Graham's American Monthly Magazine of Literature, Art, and Fashion, Volume 34

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G.R. Graham., 1849
 

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Page 146 - I shall call the Chamber of Maiden-Thought, than we become intoxicated with the light and the atmosphere, we see nothing but pleasant wonders, and think of delaying there for ever in delight. However among the effects this breathing is father of is that tremendous one of sharpening one's vision into the heart and nature of Man — of convincing one's nerves that the world is full of Misery and Heartbreak, Pain, Sickness, and oppression...
Page 328 - It ceased; yet still the sails made on A pleasant noise till noon, A noise like of a hidden brook, In the leafy month of June, That to the sleeping woods all night Singeth a quiet tune.
Page 56 - Of splendour in the grass, of glory in the flower ; We will grieve not, rather find Strength in what remains behind, In the primal sympathy Which having been must ever be, In the soothing thoughts that spring Out of human suffering, In...
Page 230 - By the strength of my hand I have done it, And by my wisdom ; for I am prudent : And I have removed the bounds of the people, And have robbed their treasures, And I have put down the inhabitants like a valiant man...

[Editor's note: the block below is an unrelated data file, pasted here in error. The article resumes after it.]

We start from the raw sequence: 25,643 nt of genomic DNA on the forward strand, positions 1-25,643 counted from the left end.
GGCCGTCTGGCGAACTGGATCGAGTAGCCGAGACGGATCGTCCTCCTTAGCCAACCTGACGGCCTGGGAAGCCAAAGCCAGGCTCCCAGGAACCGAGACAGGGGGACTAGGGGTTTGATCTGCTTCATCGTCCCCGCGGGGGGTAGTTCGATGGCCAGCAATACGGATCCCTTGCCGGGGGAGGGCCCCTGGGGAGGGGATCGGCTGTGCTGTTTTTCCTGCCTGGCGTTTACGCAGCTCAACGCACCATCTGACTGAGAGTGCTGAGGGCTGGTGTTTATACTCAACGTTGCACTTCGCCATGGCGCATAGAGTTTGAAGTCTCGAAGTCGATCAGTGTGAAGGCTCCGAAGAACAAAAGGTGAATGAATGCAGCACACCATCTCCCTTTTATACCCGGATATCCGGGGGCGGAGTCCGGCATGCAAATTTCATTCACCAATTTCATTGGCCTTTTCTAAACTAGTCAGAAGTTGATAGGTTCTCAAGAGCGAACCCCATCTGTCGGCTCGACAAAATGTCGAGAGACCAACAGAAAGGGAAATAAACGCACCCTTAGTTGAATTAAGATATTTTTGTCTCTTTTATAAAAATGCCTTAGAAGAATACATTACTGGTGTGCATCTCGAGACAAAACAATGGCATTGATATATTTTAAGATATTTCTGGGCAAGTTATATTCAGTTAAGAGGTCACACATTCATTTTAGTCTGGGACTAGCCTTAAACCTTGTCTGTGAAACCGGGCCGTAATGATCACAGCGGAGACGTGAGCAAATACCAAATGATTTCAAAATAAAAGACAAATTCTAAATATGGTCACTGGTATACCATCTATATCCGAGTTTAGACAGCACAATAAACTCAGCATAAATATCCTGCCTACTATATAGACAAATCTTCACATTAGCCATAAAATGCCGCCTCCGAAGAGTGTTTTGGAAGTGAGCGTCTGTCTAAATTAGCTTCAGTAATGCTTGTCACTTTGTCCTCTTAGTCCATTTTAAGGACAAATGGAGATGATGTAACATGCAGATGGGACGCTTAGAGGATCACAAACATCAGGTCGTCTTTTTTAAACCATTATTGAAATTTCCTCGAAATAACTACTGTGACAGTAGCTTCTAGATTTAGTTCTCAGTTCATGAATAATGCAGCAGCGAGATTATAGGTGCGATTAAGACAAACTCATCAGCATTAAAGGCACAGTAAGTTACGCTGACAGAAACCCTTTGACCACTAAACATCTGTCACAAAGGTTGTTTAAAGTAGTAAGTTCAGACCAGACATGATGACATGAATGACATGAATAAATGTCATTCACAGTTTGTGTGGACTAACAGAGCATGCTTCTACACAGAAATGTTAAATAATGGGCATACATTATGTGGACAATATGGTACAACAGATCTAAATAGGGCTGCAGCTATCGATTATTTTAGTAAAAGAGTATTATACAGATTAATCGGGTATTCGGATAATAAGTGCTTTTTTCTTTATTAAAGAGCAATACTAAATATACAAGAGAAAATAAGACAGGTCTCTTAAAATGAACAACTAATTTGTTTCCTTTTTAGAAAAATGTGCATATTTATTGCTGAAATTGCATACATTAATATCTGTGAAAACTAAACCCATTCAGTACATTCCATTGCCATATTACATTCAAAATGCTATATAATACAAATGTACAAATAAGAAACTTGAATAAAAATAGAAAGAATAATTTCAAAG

Page 328 - HAIL to thee, blithe spirit ! Bird thou never wert, That from heaven, or near it, Pourest thy full heart In profuse strains of unpremeditated art Higher still and higher From the earth thou springest Like a cloud of fire; The blue deep thou wingest, And singing still dost soar, and soaring ever singest.
Page 139 - ... injured brood. The barking of the dog, the mewing of the cat, the creaking of a passing wheelbarrow, follow with great truth and rapidity.
Page 241 - Dearly beloved, avenge not yourselves, but rather give place unto wrath : for it is written, Vengeance is mine ; I will repay, saith the Lord. Therefore, if thine enemy hunger, feed him ; if he thirst, give him drink : for in so doing thou shalt heap coals of fire on his head. Be not overcome of evil, but overcome evil with good.
Page 146 - I compare human life to a large mansion of many apartments, two of which I can only describe, the doors of the rest being as yet shut upon me. The first we step into we call the Infant, or Thoughtless Chamber, in which we remain as long as we do not think.
Page 255 - THE HOUSE OF THE LORD: BUILT BY THE CHURCH OF JESUS CHRIST OF LATTER-DAY SAINTS. HOLINESS TO THE LORD!
Page 146 - ... them. Here I must think Wordsworth is deeper than Milton, though I think it has depended more upon the general and gregarious advance of intellect, than individual greatness of Mind. From the Paradise Lost...

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